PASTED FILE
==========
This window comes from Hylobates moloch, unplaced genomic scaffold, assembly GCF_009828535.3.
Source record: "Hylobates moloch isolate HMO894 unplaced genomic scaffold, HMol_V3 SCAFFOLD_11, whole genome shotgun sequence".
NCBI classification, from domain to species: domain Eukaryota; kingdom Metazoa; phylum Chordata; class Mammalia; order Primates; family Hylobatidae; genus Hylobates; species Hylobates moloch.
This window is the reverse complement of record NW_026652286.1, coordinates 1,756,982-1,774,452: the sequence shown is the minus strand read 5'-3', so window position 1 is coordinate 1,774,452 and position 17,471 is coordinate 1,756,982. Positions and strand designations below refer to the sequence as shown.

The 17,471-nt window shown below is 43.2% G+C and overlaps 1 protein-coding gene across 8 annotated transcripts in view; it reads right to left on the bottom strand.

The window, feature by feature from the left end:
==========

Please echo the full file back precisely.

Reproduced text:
This window comes from Hylobates moloch, unplaced genomic scaffold, assembly GCF_009828535.3.
Source record: "Hylobates moloch isolate HMO894 unplaced genomic scaffold, HMol_V3 SCAFFOLD_11, whole genome shotgun sequence".
NCBI classification, from domain to species: domain Eukaryota; kingdom Metazoa; phylum Chordata; class Mammalia; order Primates; family Hylobatidae; genus Hylobates; species Hylobates moloch.
This window is the reverse complement of record NW_026652286.1, coordinates 1,756,982-1,774,452: the sequence shown is the minus strand read 5'-3', so window position 1 is coordinate 1,774,452 and position 17,471 is coordinate 1,756,982. Positions and strand designations below refer to the sequence as shown.

The 17,471-nt window shown below is 43.2% G+C and overlaps 1 protein-coding gene across 8 annotated transcripts in view; it reads right to left on the bottom strand.

The window, feature by feature from the left end: